Remembering Philip Walsingham Sergeant (27-I-1872, 20-X-1952)

Philip Walsingham Sergeant
Philip Walsingham Sergeant

From Wikipedia :

Philip Walsingham Sergeant (27 January 1872, Notting Hill, London[1] – 20 October 1952)[2] was a British professional writer on chess and popular historical subjects.[3][4] He collaborated on the fifth (1933), sixth (1939), and seventh (1946) editions of Modern Chess Openings, an important reference work on the chess openings. He also wrote biographical game collections of Paul Morphy (Morphy’s Games of Chess (1916) and Morphy Gleanings), Rudolf Charousek (Charousek’s Games of Chess (1919)), and Harry Nelson Pillsbury (Pillsbury’s Chess Career, with W. H. Watts, 1922), and other important books such as A Century of British Chess (1934) and Championship Chess (1938).[3][4]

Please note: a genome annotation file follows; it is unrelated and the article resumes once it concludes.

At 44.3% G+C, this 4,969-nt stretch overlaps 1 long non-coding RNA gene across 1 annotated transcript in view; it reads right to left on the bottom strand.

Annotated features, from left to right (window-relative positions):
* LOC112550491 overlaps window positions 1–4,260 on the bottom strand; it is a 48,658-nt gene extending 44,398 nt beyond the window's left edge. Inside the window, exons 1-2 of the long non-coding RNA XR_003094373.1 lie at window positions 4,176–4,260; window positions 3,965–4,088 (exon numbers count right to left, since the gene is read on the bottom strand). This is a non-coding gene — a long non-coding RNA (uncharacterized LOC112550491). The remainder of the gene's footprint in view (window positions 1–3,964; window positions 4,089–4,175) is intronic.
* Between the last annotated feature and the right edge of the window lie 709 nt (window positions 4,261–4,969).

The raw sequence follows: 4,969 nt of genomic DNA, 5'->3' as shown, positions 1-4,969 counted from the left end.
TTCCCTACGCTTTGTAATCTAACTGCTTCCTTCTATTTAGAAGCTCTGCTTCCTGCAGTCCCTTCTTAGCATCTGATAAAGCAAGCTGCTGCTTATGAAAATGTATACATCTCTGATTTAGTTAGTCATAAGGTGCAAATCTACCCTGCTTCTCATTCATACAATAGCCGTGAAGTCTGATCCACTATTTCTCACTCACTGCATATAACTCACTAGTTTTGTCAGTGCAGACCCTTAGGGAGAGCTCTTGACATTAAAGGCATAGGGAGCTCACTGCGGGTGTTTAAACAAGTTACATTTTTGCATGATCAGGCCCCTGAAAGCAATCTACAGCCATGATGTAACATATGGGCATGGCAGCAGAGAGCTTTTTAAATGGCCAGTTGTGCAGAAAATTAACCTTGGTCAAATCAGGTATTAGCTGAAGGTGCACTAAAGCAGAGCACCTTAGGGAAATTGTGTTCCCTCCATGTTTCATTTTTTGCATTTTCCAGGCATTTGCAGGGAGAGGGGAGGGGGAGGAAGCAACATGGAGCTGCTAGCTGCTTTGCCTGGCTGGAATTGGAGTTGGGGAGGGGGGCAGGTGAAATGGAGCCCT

Harry Golombek writes that, “Without any pretensions to mastership, he represented Oxford University in the years 1892-5”.[3] Golombek considers A Century of British Chess probably Sergeant’s best chess book, but opines that although Sergeant’s chess books are lucidly written, they suffer from the defect that, as a non-master, he was not competent to deal with the annotational aspect of his work.[3]

He was a second cousin of Edward Guthlac Sergeant.[1]

Philip Walsingham Sergeant
Philip Walsingham Sergeant